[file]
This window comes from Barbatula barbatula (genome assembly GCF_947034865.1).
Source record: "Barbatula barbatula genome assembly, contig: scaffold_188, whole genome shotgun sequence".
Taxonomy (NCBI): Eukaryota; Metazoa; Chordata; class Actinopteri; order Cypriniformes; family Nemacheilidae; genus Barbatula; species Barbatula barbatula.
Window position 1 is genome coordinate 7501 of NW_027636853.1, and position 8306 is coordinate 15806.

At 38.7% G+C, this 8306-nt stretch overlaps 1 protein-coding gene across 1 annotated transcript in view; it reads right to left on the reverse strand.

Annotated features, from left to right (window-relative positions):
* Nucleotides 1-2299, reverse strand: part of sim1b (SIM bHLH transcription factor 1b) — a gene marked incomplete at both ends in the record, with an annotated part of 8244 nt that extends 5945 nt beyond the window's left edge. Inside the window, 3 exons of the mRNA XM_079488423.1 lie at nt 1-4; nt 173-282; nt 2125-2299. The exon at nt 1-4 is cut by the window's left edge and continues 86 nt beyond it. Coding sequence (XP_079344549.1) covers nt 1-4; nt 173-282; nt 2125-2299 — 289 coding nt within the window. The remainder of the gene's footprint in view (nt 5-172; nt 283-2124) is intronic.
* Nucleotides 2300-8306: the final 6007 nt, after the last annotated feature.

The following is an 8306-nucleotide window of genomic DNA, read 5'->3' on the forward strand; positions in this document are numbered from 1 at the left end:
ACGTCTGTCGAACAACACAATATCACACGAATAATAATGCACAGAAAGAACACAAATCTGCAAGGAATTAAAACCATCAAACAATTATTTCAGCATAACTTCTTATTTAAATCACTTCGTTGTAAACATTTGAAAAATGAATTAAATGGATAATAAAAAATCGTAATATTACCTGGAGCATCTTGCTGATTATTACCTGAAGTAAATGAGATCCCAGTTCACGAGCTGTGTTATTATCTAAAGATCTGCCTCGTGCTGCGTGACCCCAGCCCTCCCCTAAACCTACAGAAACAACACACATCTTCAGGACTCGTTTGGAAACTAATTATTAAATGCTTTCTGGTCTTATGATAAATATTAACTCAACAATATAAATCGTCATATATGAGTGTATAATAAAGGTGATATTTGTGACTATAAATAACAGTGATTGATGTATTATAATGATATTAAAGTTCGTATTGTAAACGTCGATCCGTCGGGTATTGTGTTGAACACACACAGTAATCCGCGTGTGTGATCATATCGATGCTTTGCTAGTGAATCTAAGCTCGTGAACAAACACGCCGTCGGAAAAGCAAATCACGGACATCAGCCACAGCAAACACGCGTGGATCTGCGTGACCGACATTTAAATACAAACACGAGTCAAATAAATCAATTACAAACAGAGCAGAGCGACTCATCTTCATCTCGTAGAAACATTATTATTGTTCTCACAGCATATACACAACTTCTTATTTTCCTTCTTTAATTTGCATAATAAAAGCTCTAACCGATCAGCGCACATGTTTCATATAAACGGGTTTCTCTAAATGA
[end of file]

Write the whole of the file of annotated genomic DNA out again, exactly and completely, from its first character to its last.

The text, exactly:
This window comes from Barbatula barbatula (genome assembly GCF_947034865.1).
Source record: "Barbatula barbatula genome assembly, contig: scaffold_188, whole genome shotgun sequence".
Taxonomy (NCBI): Eukaryota; Metazoa; Chordata; class Actinopteri; order Cypriniformes; family Nemacheilidae; genus Barbatula; species Barbatula barbatula.
Window position 1 is genome coordinate 7501 of NW_027636853.1, and position 8306 is coordinate 15806.

At 38.7% G+C, this 8306-nt stretch overlaps 1 protein-coding gene across 1 annotated transcript in view; it reads right to left on the reverse strand.

Annotated features, from left to right (window-relative positions):
* Nucleotides 1-2299, reverse strand: part of sim1b (SIM bHLH transcription factor 1b) — a gene marked incomplete at both ends in the record, with an annotated part of 8244 nt that extends 5945 nt beyond the window's left edge. Inside the window, 3 exons of the mRNA XM_079488423.1 lie at nt 1-4; nt 173-282; nt 2125-2299. The exon at nt 1-4 is cut by the window's left edge and continues 86 nt beyond it. Coding sequence (XP_079344549.1) covers nt 1-4; nt 173-282; nt 2125-2299 — 289 coding nt within the window. The remainder of the gene's footprint in view (nt 5-172; nt 283-2124) is intronic.
* Nucleotides 2300-8306: the final 6007 nt, after the last annotated feature.

The following is an 8306-nucleotide window of genomic DNA, read 5'->3' on the forward strand; positions in this document are numbered from 1 at the left end:
ACGTCTGTCGAACAACACAATATCACACGAATAATAATGCACAGAAAGAACACAAATCTGCAAGGAATTAAAACCATCAAACAATTATTTCAGCATAACTTCTTATTTAAATCACTTCGTTGTAAACATTTGAAAAATGAATTAAATGGATAATAAAAAATCGTAATATTACCTGGAGCATCTTGCTGATTATTACCTGAAGTAAATGAGATCCCAGTTCACGAGCTGTGTTATTATCTAAAGATCTGCCTCGTGCTGCGTGACCCCAGCCCTCCCCTAAACCTACAGAAACAACACACATCTTCAGGACTCGTTTGGAAACTAATTATTAAATGCTTTCTGGTCTTATGATAAATATTAACTCAACAATATAAATCGTCATATATGAGTGTATAATAAAGGTGATATTTGTGACTATAAATAACAGTGATTGATGTATTATAATGATATTAAAGTTCGTATTGTAAACGTCGATCCGTCGGGTATTGTGTTGAACACACACAGTAATCCGCGTGTGTGATCATATCGATGCTTTGCTAGTGAATCTAAGCTCGTGAACAAACACGCCGTCGGAAAAGCAAATCACGGACATCAGCCACAGCAAACACGCGTGGATCTGCGTGACCGACATTTAAATACAAACACGAGTCAAATAAATCAATTACAAACAGAGCAGAGCGACTCATCTTCATCTCGTAGAAACATTATTATTGTTCTCACAGCATATACACAACTTCTTATTTTCCTTCTTTAATTTGCATAATAAAAGCTCTAACCGATCAGCGCACATGTTTCATATAAACGGGTTTCTCTAAATGA